GAMING BLEND

Titanfall Is Officially 792p On Xbox One, Not 900p

By William Usher 2014-03-10 13:43:44 discussion comments
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Wow, talk about a huge letdown. Originally we all thought that maybe Titanfall would at least run 1080p at 60fps on the Xbox One given that Respawn Entertainment has been focused heavily on only working with two platforms: PC and the Xbox One. With Bluepoint Games handling the Xbox 360 version of the game, many assumed Respawn might be freed up to pull off a miracle and get Titanfall to launch at 1080p and 60fps on the Xbox One and prove the 720p rumors false... but Vince Zampella denied that the game would come anywhere close to 1080p.

Today, it has been confirmed by Digital Foundry that Titanfall is launching at 1408 x 792 progressive scan for the Xbox One. It will not be 1600 x 900p for the Xbox One, as previous reports had claimed.

Richard Leadbetter broke open the jar that contained the worms that would eat away at the dignity of the Xbox fanboys like locusts in a field. The reality hit hard and cold like a slab of concrete being dropped from a crane onto a construction site: merciless and honest, hard and unforgiving.

Leadbetter confirmed with Respawn Entertainment's lead engineer, Richard Baker, that Titanfall had to make some sacrifices to hit the stable 60fps mark on the Xbox One, stating...
"We've been experimenting with making it higher and lower. One of the big tricks is how much ESRAM we're going to use, so we're thinking of not using hardware MSAA and instead using FXAA to make it so we don't have to have this larger render target,"

“We're going to experiment. The target is either 1080p non-anti-aliased or 900p with FXAA. We're trying to optimise... we don't want to give up anything for higher res. So far we're not 100 per cent happy with any of the options, we're still working on it. For day one it's not going to change. We're still looking at it for post-day one. We're likely to increase resolution after we ship."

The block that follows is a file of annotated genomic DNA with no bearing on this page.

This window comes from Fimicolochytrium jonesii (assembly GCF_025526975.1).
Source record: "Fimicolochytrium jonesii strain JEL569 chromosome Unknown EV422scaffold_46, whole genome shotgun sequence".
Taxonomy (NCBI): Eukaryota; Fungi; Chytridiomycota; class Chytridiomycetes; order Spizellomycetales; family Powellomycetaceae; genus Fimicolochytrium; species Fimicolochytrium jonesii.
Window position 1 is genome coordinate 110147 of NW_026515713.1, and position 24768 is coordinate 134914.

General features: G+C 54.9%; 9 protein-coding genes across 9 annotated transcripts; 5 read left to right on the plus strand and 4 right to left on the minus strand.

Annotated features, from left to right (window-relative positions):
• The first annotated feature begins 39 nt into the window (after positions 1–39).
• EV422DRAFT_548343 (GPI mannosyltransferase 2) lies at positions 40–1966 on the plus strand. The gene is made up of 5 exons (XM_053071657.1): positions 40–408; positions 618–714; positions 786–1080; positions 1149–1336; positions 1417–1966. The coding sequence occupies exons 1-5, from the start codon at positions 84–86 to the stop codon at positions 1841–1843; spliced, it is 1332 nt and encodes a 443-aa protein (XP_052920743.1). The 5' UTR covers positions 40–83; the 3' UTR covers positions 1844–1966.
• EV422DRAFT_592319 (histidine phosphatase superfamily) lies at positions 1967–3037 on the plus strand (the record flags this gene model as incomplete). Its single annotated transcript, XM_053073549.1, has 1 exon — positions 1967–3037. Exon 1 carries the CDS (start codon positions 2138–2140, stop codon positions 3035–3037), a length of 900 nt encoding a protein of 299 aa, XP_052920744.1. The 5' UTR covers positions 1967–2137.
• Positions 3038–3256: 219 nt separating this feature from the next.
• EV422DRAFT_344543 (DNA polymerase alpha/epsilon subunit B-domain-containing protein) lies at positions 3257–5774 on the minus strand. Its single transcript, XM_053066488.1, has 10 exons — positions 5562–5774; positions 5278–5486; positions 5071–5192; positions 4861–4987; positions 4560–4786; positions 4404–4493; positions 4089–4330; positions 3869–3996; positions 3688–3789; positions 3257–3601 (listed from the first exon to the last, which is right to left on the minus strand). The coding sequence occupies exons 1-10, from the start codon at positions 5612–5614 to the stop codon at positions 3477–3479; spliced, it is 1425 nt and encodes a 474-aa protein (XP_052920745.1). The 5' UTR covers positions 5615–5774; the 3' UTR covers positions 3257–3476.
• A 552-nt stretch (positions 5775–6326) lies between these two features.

In that regard, it was confirmed during the closed beta test that Titanfall on the Xbox One ran at a paltry 792p by Respawn's community manager Abbie Heppe.

It was continually discussed that the resolution would increase to 900p by launch. This did not and will not happen.

As noted by Baker, a post-launch patch may be made available to up the resolution to something more worthy of the moniker “next-gen”, but for now the Xbox One will be somewhere between a PS3 half-jerk and an eighth-gen full stroke.



As mentioned before, the Xbox One is constantly aiming to unveil that “Banana Surprise” and it's not happening.

Titanfall, since E3, has been Forzaed.

While MisterxMedia continues the rally cry for the “Banana Surprise” to make an appearance after DirectX 12 has been announced – and support for the Xbox One has been confirmed, as noted by VGN – it won't do much for games coming out this year for the Xbox One, especially titles like Titanfall.

Nevertheless, the resolution hasn't had much of an effect on the review scores for Titanfall, and the only problem the game faces at the moment is empty servers. I imagine that will all change come tomorrow.

Even still, Digital Foundry notes that even at 792p there were frame drops in Titanfall for the Xbox One, so the likelihood of a higher resolution at a stable frame-rate seemed unlikely based on that observation alone.

Baker, however, contests that they will improve performance and that the game may be better optimized post-release...
"A lot of the performance is on the GPU side. There's still room for optimisation and we're still working on it," ... "Ideally it would have been a rock-solid 60 all the time when we shipped but obviously when there's big fights going on, lots of particle effects, lots of physics objects... we're still working to condense the systems, make them more parallel so we can hit 60 all the time, ideally."

This kind of thing doesn't bode well for the Xbox One so early into its lifespan, especially considering that Titanfall is not a graphically demanding game by a long shot, as evidenced by the system requirements.

Will DirectX 12 and tiled-resources bring the “Banana Surprise” that the Xbox One so desperately needs? Or will the console continue to limp-render its way through brand exclusive releases? Time will tell.
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